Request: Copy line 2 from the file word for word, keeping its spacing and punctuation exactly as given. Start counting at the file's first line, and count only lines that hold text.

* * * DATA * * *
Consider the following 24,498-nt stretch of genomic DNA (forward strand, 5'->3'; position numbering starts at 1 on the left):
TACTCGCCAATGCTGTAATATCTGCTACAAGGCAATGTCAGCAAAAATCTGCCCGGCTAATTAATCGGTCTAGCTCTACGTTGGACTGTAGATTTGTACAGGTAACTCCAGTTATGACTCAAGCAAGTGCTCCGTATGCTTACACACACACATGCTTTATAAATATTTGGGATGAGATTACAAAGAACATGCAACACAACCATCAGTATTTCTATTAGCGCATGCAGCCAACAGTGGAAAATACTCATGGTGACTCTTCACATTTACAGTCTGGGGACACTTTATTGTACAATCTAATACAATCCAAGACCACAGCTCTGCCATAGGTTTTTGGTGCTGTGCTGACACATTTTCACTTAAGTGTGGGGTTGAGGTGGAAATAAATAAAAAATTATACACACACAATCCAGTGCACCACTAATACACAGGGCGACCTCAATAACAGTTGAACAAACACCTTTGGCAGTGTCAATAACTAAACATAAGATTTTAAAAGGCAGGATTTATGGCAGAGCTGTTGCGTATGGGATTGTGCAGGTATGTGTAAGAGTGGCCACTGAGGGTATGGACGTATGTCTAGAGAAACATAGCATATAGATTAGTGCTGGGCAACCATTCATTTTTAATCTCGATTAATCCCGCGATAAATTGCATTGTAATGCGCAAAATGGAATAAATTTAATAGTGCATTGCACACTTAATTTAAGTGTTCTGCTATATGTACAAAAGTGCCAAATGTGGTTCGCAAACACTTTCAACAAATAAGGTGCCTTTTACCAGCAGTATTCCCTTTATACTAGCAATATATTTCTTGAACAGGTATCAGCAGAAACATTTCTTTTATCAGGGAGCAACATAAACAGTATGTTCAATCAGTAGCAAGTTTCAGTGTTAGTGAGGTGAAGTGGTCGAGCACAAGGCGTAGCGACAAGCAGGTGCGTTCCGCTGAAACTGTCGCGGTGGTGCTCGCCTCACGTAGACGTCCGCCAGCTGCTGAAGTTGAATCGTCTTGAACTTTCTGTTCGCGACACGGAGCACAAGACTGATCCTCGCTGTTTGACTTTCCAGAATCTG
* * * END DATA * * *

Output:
TACTCGCCAATGCTGTAATATCTGCTACAAGGCAATGTCAGCAAAAATCTGCCCGGCTAATTAATCGGTCTAGCTCTACGTTGGACTGTAGATTTGTACAGGTAACTCCAGTTATGACTCAAGCAAGTGCTCCGTATGCTTACACACACACATGCTTTATAAATATTTGGGATGAGATTACAAAGAACATGCAACACAACCATCAGTATTTCTATTAGCGCATGCAGCCAACAGTGGAAAATACTCATGGTGACTCTTCACATTTACAGTCTGGGGACACTTTATTGTACAATCTAATACAATCCAAGACCACAGCTCTGCCATAGGTTTTTGGTGCTGTGCTGACACATTTTCACTTAAGTGTGGGGTTGAGGTGGAAATAAATAAAAAATTATACACACACAATCCAGTGCACCACTAATACACAGGGCGACCTCAATAACAGTTGAACAAACACCTTTGGCAGTGTCAATAACTAAACATAAGATTTTAAAAGGCAGGATTTATGGCAGAGCTGTTGCGTATGGGATTGTGCAGGTATGTGTAAGAGTGGCCACTGAGGGTATGGACGTATGTCTAGAGAAACATAGCATATAGATTAGTGCTGGGCAACCATTCATTTTTAATCTCGATTAATCCCGCGATAAATTGCATTGTAATGCGCAAAATGGAATAAATTTAATAGTGCATTGCACACTTAATTTAAGTGTTCTGCTATATGTACAAAAGTGCCAAATGTGGTTCGCAAACACTTTCAACAAATAAGGTGCCTTTTACCAGCAGTATTCCCTTTATACTAGCAATATATTTCTTGAACAGGTATCAGCAGAAACATTTCTTTTATCAGGGAGCAACATAAACAGTATGTTCAATCAGTAGCAAGTTTCAGTGTTAGTGAGGTGAAGTGGTCGAGCACAAGGCGTAGCGACAAGCAGGTGCGTTCCGCTGAAACTGTCGCGGTGGTGCTCGCCTCACGTAGACGTCCGCCAGCTGCTGAAGTTGAATCGTCTTGAACTTTCTGTTCGCGACACGGAGCACAAGACTGATCCTCGCTGTTTGACTTTCCAGAATCTG